Fire Emblem: Three Houses

Although Three Houses wasn’t quite worth spending 120 hours with (and the latter third of the campaign dragged on in particular), there’s no denying the general addictiveness of the turn-based combat and character progression in this sprawling SRPG. The relationship building between party members can be hit-or-miss as far as the actual dialogue goes, but the sheer amount of story content available for the player to engage with (or not) combined with excellent New Game+ options certainly makes Fire Emblem one of the most generous full-priced releases of the year. At the Hard difficulty setting I found the combat to be consistently challenging throughout, and there were some wonderfully tense battles which kept me on the edge of my seat for hours on end.

Metro Exodus

The technologically advanced Metro Exodus is undoubtedly an impressive and wonderfully exploration-heavy shooter, but the game nonetheless turned out to be one of the bigger disappointments of the year because of my (perhaps unreasonably) high expectations. In terms of actual gameplay sessions, the magical hours spent in the Volga Basin region was probably the highlight of my gaming year, but as a whole this FPS didn’t come together in ways that I had hoped. The semi-open world structure became noticeably more linear and less interesting as the campaign progressed, and I found the story and characters to be just as clumsily written and haphazardly presented as in earlier Metro titles. Also, while the RTX features were subtly mind-blowing (if that’s a thing), I never quite found a sweet spot between resolution and performance despite having purchased a brand new gaming rig at the beginning of this year. As a result of this, my enjoyment of the game was noticeably impacted by sluggish controls due to an often inconsistent frame rate.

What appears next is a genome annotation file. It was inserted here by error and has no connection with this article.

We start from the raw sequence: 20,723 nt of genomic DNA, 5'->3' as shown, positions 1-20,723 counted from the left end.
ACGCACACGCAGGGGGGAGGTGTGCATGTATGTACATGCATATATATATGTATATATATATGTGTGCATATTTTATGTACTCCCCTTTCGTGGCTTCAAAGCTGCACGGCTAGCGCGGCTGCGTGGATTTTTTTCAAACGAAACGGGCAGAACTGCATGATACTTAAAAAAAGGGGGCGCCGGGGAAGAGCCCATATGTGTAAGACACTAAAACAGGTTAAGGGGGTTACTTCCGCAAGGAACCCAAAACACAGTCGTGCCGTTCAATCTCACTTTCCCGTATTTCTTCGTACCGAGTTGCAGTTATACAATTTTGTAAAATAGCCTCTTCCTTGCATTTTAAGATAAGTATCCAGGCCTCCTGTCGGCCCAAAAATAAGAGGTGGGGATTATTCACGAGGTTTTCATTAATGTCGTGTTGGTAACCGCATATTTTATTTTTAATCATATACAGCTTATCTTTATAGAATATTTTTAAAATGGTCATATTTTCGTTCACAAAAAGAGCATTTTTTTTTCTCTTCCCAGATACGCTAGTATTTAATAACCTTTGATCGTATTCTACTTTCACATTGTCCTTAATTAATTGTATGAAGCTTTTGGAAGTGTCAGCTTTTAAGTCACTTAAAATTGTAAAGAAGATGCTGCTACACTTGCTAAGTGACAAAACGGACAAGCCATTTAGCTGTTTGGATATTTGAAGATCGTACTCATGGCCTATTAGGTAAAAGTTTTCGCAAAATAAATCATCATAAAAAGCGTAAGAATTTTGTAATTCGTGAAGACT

Mortal Kombat 11

With its surprisingly heartfelt commitment to the good old-fashioned joys of ripping spines and eating brains, Mortal Kombat 11 deserves mentioning as one of this year’s more memorable experiences. Although my fascination with the game subsided quickly after having wrapped up the story mode, I did have a ton of fun as I was punching and kicking my way through the wonderfully silly campaign. MK11’s character models are some of the best I’ve seen in a 3D game, and the whole presentation is a joy to behold as the colorful roster of sub-humans, über-Mensch and demi-gods duke it out in all sorts of extravagant locations. That the subplot involving Johnny Cage, Sonya Blade and Cassie Cage also delivers a wholesome dose of family values amidst all of that cosmic cacophony is such an awesome counter-punch to the moral panic associated with this series that you wish the time-twisting Elder Gods could be summoned to zap MK11 back to those infamous 1993 congressional hearings. Also, the game did inspire me to go back and play through the entirety of MK9’s and MK10’s singleplayer components as well (something I didn’t think I was ever going to do).